Game 7 rout capped historic comeback in '04

Damon led charge with two HRs, six RBIs; Lowe stepped up on mound

Game 7 rout capped historic comeback in '04

Ten years ago, the Red Sox and their fans were in the midst of an 86-year wait for a World Series championship. And after falling in the deepest of holes -- 3-0 against the Yankees in the American League Championship Series -- everything changed.

Boston would become the first -- and still only -- team in MLB history to win a postseason series after trailing 3-0. And manager Terry Francona's team went on to win the final eight games of that postseason. is doing retrospective pieces on the anniversary date of all eight of those wins with remembrances from key voices, continuing today with the 10-3 victory in Game 7 of the ALCS.

When the 2004 postseason started, Red Sox right-hander Derek Lowe was in a severe funk. Due to a wildly inconsistent season and a horrific month of September, the sinkerballer was left out of the rotation for October and was rather perturbed about it. But things can change in a hurry.

Knuckleballer Tim Wakefield had selflessly given up his start in Game 4 of the ALCS to save the bullpen by performing mop-up work in Game 3. And that created the opportunity for Lowe to resurface as a starter. Lowe turned in a solid effort in Game 4, and Francona, who didn't have a lot of options, tabbed him as the Game 7 starter. Lowe would pitch one of the biggest games in Red Sox history on just two days of rest.

"Even going through your whole career [with the] Red Sox, at that time of year, you just kind of pitch when needed," said Lowe. "That's how we got to Game 7. Guys like Wakefield were stepping in. Guys were just raising their hand."

And as it turned out, Lowe pitched with a lead for the entirety of his Game 7 start.

David Ortiz provided a first-inning salvo against Kevin Brown, belting a two-run homer over the fence in right, putting Yankee Stadium in a somber mood.

Lowe then went on the attack, working with catcher Jason Varitek to completely change his usual arsenal to prey on the overanxious Yankees hitters.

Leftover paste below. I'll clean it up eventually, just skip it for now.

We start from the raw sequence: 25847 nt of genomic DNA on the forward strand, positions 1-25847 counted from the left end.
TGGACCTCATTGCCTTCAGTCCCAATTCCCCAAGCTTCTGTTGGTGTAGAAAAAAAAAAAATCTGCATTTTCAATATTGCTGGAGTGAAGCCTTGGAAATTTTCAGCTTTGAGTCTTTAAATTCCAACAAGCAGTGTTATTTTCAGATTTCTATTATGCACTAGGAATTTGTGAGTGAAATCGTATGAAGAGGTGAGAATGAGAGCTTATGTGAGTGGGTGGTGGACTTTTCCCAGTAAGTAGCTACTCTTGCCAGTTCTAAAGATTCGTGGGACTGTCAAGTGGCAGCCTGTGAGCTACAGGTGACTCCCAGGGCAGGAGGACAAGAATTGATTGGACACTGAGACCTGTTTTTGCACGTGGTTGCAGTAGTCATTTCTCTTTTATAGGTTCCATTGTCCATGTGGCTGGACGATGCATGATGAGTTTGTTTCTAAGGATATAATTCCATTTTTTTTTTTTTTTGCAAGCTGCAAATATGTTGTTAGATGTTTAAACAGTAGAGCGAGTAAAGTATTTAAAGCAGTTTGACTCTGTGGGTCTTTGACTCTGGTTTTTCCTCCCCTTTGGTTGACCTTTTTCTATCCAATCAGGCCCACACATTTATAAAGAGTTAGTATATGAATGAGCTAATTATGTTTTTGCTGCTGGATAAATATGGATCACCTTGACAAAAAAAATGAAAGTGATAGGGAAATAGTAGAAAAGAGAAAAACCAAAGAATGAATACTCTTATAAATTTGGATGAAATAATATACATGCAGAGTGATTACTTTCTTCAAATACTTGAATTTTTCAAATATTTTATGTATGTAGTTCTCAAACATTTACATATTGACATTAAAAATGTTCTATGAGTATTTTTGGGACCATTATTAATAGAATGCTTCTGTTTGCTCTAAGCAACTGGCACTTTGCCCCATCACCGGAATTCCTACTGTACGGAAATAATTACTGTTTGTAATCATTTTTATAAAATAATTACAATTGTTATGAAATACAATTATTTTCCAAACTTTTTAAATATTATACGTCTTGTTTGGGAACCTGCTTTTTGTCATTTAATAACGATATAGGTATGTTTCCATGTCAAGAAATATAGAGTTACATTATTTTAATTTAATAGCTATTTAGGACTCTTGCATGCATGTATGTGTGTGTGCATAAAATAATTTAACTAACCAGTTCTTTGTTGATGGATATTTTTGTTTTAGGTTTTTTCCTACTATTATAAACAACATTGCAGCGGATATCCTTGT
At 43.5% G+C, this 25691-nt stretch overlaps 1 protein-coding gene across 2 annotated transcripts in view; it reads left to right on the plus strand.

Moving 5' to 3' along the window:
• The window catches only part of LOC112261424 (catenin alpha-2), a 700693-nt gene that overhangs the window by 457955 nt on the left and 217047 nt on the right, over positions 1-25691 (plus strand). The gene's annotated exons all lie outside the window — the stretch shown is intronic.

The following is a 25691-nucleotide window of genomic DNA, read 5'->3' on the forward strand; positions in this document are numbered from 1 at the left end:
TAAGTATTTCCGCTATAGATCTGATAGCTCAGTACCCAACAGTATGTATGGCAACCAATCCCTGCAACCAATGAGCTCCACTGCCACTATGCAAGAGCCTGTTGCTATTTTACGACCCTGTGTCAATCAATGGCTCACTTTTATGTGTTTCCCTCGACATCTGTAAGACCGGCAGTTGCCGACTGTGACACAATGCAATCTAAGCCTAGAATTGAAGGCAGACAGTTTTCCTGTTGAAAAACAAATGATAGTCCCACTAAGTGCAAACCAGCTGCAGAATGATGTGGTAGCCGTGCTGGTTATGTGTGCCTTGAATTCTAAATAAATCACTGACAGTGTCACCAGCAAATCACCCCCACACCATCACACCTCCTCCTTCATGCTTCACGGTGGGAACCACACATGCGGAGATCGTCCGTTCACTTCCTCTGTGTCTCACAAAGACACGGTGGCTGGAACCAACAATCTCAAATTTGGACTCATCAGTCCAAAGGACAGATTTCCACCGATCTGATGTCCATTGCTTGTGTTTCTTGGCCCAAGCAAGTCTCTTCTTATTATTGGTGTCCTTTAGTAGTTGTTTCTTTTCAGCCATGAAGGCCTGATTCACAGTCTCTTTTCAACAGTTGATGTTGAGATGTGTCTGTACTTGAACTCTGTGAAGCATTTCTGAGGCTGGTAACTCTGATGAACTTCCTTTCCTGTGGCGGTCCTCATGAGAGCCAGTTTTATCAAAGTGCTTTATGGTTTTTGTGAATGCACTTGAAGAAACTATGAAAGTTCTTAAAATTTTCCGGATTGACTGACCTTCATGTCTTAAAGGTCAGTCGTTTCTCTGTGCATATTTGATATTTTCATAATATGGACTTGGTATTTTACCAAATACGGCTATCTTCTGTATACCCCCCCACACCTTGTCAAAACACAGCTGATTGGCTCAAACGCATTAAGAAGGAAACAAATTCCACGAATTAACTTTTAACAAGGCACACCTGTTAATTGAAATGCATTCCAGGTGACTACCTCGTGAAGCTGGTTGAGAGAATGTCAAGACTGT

"It's the beauty of Jason," said Lowe. "I bet we threw 80-something breaking balls. Because at that point, they started getting a little more aggressive. And as every game went on, they started getting ultra-, ultra-aggressive. We threw almost exclusively breaking balls to try to take advantage of their over-aggressiveness."

The strategy paid quick dividends, when Gary Sheffield was way out in front of a breaking ball for a strikeout that ended Lowe's 1-2-3 first. By the time Lowe came out for the second, his Red Sox had basically taken control of the game.

For as much as Lowe thrived in that moment of pitching Game 7, Brown shrunk under the spotlight. He gave up a single and two straight walks to load the bases in the second, and Yankees manager Joe Torre didn't take any chances, removing Brown in favor of Javier Vazquez.

As Johnny Damon stepped to the plate for that at-bat, he was 4-for-30 in the ALCS with just one RBI. With one swing, on the first pitch by Vazquez, Damon reversed his slump and put the Red Sox on the cusp of the World Series with a grand slam over the wall in right. At that moment, virtually all you could hear at Yankee Stadium were the shouts of the Red Sox players as Damon reached the dugout.

"Pretty incredible," said Damon. "That's definitely going to be the defining moment of my career. Yes, there are other great things, but the fact that you helped get the franchise a chance to win a World Series, that didn't come around too often in Boston."

In the fourth inning, there would be another Damon-Vazquez matchup. And Damon won it again, this time hitting a towering two-run shot into the upper deck that made it an 8-1 game.

"Johnny Damon goes ape crazy," said Trot Nixon. "We didn't need Manny [Ramirez] that night. We had Johnny Damon hitting jacks left and right."

And they had Lowe throwing up one zero after another. In all, Lowe went six innings of one-hit, one-run ball, needing just 69 pitches.

Francona inadvertently brought life back into Yankee Stadium by calling on Pedro Martinez of all people to pitch the seventh. A frustrated Martinez, after getting beaten by New York in September at Fenway, infamously said, "I guess I just have to tip my cap and call the Yankees my daddy."

Throughout Martinez's Game 2 start, there were 55,000 fans roaring "Who's Your Daddy?" And it happened again in the seventh inning of Game 7, propelling the Yankees to a pair of doubles to start the frame, and two runs, to make it an 8-3 game. It turned out to be just a blip in an otherwise stress-free romp for Boston.

Mark Bellhorn put one off the right-field foul pole for a two-run shot in the eighth, and the Red Sox had a seven-run lead.

Alan Embree threw the final pitch of the 2004 ALCS, and Ruben Sierra grounded out to second baseman Pokey Reese. The Red Sox had not only completed their miracle from down 3-0, but they had avenged a devastating loss in Game 7 at Yankee Stadium one year earlier that left several players in tears. A year later, there were tears for a different reason.

"It was the greatest joy ever," said Martinez.

Ian Browne is a reporter for Read his blog, Brownie Points, and follow him on Twitter @IanMBrowne. This story was not subject to the approval of Major League Baseball or its clubs.